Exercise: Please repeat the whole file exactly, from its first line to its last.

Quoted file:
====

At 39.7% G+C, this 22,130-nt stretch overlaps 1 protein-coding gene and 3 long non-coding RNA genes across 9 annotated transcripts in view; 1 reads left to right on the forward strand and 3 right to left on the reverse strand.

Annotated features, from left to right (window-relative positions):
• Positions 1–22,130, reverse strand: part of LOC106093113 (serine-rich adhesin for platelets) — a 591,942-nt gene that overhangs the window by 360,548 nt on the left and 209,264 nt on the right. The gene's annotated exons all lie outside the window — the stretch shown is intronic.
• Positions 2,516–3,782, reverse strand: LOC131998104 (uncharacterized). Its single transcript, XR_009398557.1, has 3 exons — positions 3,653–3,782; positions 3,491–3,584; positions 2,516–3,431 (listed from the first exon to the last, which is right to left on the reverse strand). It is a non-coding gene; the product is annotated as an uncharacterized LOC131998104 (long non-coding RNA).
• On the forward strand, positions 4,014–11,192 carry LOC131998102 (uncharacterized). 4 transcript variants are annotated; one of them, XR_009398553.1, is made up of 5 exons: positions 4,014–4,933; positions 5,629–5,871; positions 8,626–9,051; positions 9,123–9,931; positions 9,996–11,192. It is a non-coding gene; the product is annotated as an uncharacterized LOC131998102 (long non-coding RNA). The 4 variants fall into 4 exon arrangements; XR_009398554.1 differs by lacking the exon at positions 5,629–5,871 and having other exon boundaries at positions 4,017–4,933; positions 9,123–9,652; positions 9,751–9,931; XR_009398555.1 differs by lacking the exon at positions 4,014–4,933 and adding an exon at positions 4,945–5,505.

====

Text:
At 39.7% G+C, this 22,130-nt stretch overlaps 1 protein-coding gene and 3 long non-coding RNA genes across 9 annotated transcripts in view; 1 reads left to right on the forward strand and 3 right to left on the reverse strand.

Annotated features, from left to right (window-relative positions):
• Positions 1–22,130, reverse strand: part of LOC106093113 (serine-rich adhesin for platelets) — a 591,942-nt gene that overhangs the window by 360,548 nt on the left and 209,264 nt on the right. The gene's annotated exons all lie outside the window — the stretch shown is intronic.
• Positions 2,516–3,782, reverse strand: LOC131998104 (uncharacterized). Its single transcript, XR_009398557.1, has 3 exons — positions 3,653–3,782; positions 3,491–3,584; positions 2,516–3,431 (listed from the first exon to the last, which is right to left on the reverse strand). It is a non-coding gene; the product is annotated as an uncharacterized LOC131998104 (long non-coding RNA).
• On the forward strand, positions 4,014–11,192 carry LOC131998102 (uncharacterized). 4 transcript variants are annotated; one of them, XR_009398553.1, is made up of 5 exons: positions 4,014–4,933; positions 5,629–5,871; positions 8,626–9,051; positions 9,123–9,931; positions 9,996–11,192. It is a non-coding gene; the product is annotated as an uncharacterized LOC131998102 (long non-coding RNA). The 4 variants fall into 4 exon arrangements; XR_009398554.1 differs by lacking the exon at positions 5,629–5,871 and having other exon boundaries at positions 4,017–4,933; positions 9,123–9,652; positions 9,751–9,931; XR_009398555.1 differs by lacking the exon at positions 4,014–4,933 and adding an exon at positions 4,945–5,505.